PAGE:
Trust vs. Knowledge
I had the deep privilege of meeting and working with Margaret Jacobsen, the organizer of the Portland march, who prefers gender-neutral pronouns. They work tirelessly for racial justice, in addition to gender equality, women's issues, and the vast, inclusive array of building awareness and speaking up for the marginalized among us. Margaret is my new hero, not afraid of confrontation, encouraging conversation, even heated, in the interest of learning from one another, and staying focused on the justice issues that really matter.
In the conversations about white privilege and intersectional feminism, I'm reminded of a truth that struck me when I was a young teenager. Being that I'm white, blonde, blue-eyed, Christian, smiling, and an active volunteer, people have always just assumed that I'm trustworthy. Without ever having to prove myself, I get handed keys, entrusted with funds, called upon for security. Why me? I did nothing to earn that trust. I realized, at about 14 years old, that I could get away with anything!
That was a troubling realization. I did get away with a few things I'll refrain from mentioning here <snicker>, but luckily for everyone who made assumptions about my character, I am, basically, trustworthy. But so are a lot of people who don't smile. Who aren't white. Who didn't grow up in the suburbs. Margaret is a great example of that, and there are hundreds across the country.
Why have we not grown to trust facts, evidence, science, instead of making emotion-based judgments? Why are we still scared of black men at night? And potentially worse, why do we trust people who "feel" trustworthy? No wonder con artists are so successful!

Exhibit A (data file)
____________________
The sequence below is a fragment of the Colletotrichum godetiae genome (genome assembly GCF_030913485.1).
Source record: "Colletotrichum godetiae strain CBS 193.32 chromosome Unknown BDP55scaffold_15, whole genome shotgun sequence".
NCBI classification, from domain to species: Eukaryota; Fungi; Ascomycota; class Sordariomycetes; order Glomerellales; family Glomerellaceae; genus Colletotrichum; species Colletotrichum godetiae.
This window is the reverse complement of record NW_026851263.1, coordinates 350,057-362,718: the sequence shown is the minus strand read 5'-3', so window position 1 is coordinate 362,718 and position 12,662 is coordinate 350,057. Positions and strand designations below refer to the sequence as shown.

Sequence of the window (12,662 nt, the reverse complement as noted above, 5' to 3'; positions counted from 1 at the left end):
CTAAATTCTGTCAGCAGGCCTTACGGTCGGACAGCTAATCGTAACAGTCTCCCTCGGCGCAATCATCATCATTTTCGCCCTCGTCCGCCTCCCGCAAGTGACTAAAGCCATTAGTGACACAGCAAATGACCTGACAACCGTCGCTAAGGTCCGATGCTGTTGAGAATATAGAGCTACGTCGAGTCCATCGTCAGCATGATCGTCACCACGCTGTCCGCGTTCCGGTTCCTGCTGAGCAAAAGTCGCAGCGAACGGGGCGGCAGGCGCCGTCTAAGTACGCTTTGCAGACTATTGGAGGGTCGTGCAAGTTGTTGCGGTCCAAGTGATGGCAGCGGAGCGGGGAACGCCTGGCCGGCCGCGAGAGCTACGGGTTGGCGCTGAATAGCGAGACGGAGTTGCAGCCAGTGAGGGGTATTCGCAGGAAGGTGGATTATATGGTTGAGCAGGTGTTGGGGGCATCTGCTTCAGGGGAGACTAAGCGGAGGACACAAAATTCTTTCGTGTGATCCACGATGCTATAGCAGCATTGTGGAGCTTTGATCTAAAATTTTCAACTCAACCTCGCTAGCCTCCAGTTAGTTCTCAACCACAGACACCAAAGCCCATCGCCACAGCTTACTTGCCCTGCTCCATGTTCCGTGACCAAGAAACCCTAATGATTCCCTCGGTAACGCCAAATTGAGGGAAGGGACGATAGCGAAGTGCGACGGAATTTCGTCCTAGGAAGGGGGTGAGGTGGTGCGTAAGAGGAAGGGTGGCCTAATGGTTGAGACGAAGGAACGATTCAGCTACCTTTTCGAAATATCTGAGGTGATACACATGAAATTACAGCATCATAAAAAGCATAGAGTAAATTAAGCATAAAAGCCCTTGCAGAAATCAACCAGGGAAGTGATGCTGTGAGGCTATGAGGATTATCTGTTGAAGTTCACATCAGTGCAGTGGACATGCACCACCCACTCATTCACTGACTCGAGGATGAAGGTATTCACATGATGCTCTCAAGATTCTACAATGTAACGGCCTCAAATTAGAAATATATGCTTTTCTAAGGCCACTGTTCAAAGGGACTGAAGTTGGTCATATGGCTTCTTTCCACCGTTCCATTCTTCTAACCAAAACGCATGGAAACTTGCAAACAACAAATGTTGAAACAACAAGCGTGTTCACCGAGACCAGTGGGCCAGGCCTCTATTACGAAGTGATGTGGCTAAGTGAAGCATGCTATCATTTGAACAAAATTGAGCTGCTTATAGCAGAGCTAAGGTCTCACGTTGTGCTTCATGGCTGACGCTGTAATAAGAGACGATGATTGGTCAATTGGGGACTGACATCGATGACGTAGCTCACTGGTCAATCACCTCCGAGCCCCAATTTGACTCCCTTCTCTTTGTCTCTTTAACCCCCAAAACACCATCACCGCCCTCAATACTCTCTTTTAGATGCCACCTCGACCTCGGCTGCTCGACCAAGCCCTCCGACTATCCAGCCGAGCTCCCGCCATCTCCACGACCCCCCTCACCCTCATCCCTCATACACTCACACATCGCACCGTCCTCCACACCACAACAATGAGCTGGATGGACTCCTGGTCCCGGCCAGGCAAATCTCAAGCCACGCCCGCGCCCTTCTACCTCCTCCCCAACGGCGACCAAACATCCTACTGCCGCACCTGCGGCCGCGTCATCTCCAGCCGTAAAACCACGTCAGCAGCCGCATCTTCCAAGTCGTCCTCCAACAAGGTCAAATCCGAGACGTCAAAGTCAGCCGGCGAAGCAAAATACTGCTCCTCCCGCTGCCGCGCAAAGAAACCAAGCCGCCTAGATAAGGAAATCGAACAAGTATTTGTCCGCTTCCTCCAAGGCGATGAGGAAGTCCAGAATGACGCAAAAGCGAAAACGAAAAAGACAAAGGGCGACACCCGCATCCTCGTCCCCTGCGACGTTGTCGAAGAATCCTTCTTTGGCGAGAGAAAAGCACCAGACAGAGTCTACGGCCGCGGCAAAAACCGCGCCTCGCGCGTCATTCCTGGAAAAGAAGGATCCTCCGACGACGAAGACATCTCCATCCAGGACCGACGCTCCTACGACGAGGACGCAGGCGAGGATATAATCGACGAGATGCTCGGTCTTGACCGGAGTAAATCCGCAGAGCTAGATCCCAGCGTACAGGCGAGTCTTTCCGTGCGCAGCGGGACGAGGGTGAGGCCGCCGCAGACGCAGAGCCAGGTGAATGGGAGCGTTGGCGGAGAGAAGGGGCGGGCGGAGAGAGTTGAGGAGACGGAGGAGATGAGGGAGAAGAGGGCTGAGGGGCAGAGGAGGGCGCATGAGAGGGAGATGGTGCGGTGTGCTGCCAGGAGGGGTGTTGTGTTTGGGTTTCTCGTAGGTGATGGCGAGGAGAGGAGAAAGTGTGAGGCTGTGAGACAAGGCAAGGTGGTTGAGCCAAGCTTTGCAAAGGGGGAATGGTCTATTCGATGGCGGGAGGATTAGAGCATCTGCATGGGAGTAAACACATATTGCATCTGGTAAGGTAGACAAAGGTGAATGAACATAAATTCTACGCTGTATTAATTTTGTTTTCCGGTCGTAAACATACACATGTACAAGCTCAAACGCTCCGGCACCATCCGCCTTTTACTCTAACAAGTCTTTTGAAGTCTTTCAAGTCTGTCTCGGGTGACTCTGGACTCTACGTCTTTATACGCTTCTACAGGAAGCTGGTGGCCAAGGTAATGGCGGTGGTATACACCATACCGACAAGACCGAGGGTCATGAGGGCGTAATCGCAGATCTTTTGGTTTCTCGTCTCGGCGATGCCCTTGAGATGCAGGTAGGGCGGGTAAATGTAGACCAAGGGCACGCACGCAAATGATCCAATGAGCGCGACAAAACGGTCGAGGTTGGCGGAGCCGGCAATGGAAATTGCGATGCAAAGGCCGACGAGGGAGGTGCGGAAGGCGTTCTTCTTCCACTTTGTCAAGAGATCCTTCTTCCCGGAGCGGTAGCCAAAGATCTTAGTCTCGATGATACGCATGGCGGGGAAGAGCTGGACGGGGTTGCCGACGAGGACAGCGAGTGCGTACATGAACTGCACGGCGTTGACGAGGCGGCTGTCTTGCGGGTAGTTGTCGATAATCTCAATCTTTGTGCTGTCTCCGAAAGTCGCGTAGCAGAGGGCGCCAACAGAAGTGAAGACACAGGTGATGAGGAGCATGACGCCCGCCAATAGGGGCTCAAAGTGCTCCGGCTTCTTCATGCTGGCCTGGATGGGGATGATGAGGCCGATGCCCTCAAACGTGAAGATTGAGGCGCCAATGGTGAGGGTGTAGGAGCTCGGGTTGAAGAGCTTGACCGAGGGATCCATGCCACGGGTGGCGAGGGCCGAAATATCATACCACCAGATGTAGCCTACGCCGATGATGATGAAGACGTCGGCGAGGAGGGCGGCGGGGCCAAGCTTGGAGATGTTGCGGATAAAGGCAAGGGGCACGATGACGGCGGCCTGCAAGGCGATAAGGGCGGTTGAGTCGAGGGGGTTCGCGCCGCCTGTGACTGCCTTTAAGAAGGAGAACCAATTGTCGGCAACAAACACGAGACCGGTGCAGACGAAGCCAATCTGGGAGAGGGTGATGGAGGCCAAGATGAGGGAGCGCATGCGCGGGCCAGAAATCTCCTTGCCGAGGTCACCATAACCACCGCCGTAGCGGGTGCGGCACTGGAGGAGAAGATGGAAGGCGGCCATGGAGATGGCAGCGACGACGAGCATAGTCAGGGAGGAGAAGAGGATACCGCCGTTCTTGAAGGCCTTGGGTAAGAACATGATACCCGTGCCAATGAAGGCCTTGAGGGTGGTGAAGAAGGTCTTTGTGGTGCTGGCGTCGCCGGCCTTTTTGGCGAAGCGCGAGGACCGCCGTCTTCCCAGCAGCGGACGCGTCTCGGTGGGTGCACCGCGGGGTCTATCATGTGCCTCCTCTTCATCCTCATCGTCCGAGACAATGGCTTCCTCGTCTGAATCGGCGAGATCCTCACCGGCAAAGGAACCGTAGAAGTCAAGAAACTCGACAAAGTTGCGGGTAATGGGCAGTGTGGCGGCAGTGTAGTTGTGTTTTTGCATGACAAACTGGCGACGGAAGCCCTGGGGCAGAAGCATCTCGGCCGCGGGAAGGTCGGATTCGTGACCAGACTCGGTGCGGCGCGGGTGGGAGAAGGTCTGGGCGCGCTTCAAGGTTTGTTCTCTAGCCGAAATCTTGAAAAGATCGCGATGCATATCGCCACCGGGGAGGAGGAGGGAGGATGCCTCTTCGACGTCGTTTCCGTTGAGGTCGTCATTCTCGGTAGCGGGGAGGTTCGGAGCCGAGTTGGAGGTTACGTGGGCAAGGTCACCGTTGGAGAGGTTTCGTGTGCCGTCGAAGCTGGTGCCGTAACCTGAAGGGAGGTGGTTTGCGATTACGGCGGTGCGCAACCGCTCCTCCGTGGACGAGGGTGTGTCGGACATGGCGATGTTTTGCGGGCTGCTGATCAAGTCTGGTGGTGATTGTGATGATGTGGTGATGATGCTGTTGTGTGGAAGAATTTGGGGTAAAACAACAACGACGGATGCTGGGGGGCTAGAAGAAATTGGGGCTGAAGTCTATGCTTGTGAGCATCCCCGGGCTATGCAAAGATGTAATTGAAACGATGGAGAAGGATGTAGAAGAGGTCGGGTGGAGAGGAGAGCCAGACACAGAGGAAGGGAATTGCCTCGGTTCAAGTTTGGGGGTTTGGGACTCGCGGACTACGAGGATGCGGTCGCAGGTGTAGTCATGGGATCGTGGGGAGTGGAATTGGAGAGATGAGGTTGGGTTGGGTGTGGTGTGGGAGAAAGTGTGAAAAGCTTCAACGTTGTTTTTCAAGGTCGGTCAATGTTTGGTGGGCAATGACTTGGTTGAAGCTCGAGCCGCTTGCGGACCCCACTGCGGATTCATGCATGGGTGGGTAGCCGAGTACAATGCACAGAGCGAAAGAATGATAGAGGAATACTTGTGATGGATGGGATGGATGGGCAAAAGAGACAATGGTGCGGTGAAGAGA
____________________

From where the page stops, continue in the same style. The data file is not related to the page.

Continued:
I work for food justice and waste management, that's the little thing I can do. But I also have to work for awareness. We all do. We have to question information, look into our hearts, know whether our decisions about people are based on fact or emotion. We can't elect presidents because they're entertaining or famous. We can't run from people who happen to speak a different language or look different or have fewer resources. Equally, we can't blindly trust the white guy, or the accountant, or me.
Blindness got us into this mess. Only vision will get us out.
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Susie Snortum is passionate about improving society's compassion for meeting basic human needs -- food, shelter, clean water, and dignity.